Introduction to Image Processing

This numerical tour explores some basic image processing tasks.

Contents

Installing toolboxes and setting up the path.

You need to download the following files: signal toolbox and general toolbox.

You need to unzip these toolboxes in your working directory, so that you have toolbox_signal and toolbox_general in your directory.

For Scilab user: you must replace the Matlab comment '%' by its Scilab counterpart '//'.

Recommandation: You should create a text file named for instance numericaltour.sce (in Scilab) or numericaltour.m (in Matlab) to write all the Scilab/Matlab command you want to execute. Then, simply run exec('numericaltour.sce'); (in Scilab) or numericaltour; (in Matlab) to run the commands.

Execute this line only if you are using Matlab.

getd = @(p)path(p,path); % scilab users must *not* execute this

Then you can add the toolboxes to the path.

getd('toolbox_signal/');
getd('toolbox_general/');

Image Loading and Displaying

Several functions are implemented to load and display images.

First we load an image.

% path to the images
name = 'lena';
n = 256;
M = load_image(name, []);
M = rescale(crop(M,n));

We can display it. It is possible to zoom on it, extract pixels, etc.

clf;
imageplot(M, 'Original', 1,2,1);
imageplot(crop(M,50), 'Zoom', 1,2,2);

Image Modification

An image is a 2D array, that can be modified as a matrix.

clf;
imageplot(-M, '-M', 1,2,1);
imageplot(M(n:-1:1,:), 'Flipped', 1,2,2);

Blurring is achieved by computing a convolution with a kernel.

% compute the low pass kernel
k = 9;
h = ones(k,k);
h = h/sum(h(:));
% compute the convolution
Mh = perform_convolution(M,h);
% display
clf;
imageplot(M, 'Image', 1,2,1);
imageplot(Mh, 'Blurred', 1,2,2);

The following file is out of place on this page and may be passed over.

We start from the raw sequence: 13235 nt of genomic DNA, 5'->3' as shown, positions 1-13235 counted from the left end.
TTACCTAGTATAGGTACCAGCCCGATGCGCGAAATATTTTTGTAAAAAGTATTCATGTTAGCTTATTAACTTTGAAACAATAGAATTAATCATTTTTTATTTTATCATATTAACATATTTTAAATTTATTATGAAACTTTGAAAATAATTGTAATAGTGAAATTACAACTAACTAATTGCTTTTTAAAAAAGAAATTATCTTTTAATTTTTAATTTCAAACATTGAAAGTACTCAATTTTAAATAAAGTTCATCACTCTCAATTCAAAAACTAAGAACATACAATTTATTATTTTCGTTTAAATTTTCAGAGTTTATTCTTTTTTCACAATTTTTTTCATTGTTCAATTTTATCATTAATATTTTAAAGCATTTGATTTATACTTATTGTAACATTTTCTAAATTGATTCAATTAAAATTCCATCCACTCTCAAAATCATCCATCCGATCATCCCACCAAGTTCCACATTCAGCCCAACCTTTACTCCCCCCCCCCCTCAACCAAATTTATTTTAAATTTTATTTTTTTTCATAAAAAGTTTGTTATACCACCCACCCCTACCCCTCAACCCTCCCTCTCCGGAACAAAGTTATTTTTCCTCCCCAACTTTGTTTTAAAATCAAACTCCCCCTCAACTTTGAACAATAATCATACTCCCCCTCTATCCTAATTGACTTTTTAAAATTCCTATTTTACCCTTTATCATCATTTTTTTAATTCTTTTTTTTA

Several differential and convolution operators are implemented.

G = grad(M);
clf;
imageplot(G(:,:,1), 'd/dx', 1,2,1);
imageplot(G(:,:,2), 'd/dy', 1,2,2);

Fourier Transform

The 2D Fourier transform can be used to perform low pass approximation and interpolation (by zero padding).

Compute and display the Fourier transform (display over a log scale). The function fftshift is useful to put the 0 low frequency in the middle. After fftshift, the zero frequency is located at position (n/2+1,n/2+1).

Mf = fft2(M);
Lf = fftshift(log( abs(Mf)+1e-1 ));
clf;
imageplot(M, 'Image', 1,2,1);
imageplot(Lf, 'Fourier transform', 1,2,2);

Exercice 1: (the solution is exo1.m) To avoid boundary artifacts and estimate really the frequency content of the image (and not of the artifacts!), one needs to multiply M by a smooth windowing function h and compute fft2(M.*h). Use a sine windowing function. Can you interpret the resulting filter ?

exo1;

Exercice 2: (the solution is exo2.m) Perform low pass filtering by removing the high frequencies of the spectrum. What do you oberve ?

exo2;

It is possible to do image interpolating by adding high frequencies

p = 64;
n = p*4;
M = load_image('boat', 2*p); M = crop(M,p);
Mf = fftshift(fft2(M));
MF = zeros(n,n);
sel = n/2-p/2+1:n/2+p/2;
sel = sel;
MF(sel, sel) = Mf;
MF = fftshift(MF);
Mpad = real(ifft2(MF));
clf;
imageplot( crop(M), 'Image', 1,2,1);
imageplot( crop(Mpad), 'Interpolated', 1,2,2);

A better way to do interpolation is to use cubic-splines. It avoid ringing artifact because the spline kernel has a smaller support with less oscillations.

Mspline = image_resize(M,n,n);
clf;
imageplot( crop(Mpad), 'Fourier (sinc)', 1,2,1);
imageplot( crop(Mspline), 'Spline', 1,2,2);